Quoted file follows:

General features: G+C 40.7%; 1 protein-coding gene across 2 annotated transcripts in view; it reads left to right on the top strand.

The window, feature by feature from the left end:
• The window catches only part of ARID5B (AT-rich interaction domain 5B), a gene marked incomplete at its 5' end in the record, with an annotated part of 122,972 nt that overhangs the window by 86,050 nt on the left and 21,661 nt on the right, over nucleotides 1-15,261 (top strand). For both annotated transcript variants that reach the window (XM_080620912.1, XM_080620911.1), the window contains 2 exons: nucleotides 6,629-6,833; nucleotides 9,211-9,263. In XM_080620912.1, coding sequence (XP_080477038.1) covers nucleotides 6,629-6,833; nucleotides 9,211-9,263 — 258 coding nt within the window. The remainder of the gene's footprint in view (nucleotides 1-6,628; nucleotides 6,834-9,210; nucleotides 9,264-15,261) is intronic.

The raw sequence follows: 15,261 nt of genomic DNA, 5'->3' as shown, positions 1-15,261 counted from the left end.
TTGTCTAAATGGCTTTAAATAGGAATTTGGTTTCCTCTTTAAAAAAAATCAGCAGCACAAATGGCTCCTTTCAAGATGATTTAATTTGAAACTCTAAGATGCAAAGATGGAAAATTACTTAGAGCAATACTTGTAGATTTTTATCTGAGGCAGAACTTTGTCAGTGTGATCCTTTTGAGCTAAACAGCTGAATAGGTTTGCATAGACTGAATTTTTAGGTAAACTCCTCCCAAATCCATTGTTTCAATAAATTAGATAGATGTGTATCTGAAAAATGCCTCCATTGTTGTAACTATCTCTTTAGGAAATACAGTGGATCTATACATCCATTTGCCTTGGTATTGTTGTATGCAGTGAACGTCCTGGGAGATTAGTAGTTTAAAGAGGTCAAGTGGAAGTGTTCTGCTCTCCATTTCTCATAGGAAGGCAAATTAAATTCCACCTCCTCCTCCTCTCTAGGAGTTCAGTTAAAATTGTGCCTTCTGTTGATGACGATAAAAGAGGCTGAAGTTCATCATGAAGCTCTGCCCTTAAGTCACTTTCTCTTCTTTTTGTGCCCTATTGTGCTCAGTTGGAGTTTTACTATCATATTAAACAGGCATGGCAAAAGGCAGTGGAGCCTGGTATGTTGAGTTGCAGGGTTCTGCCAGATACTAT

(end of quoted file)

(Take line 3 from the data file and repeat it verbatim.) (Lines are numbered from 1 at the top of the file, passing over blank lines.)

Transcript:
• The window catches only part of ARID5B (AT-rich interaction domain 5B), a gene marked incomplete at its 5' end in the record, with an annotated part of 122,972 nt that overhangs the window by 86,050 nt on the left and 21,661 nt on the right, over nucleotides 1-15,261 (top strand). For both annotated transcript variants that reach the window (XM_080620912.1, XM_080620911.1), the window contains 2 exons: nucleotides 6,629-6,833; nucleotides 9,211-9,263. In XM_080620912.1, coding sequence (XP_080477038.1) covers nucleotides 6,629-6,833; nucleotides 9,211-9,263 — 258 coding nt within the window. The remainder of the gene's footprint in view (nucleotides 1-6,628; nucleotides 6,834-9,210; nucleotides 9,264-15,261) is intronic.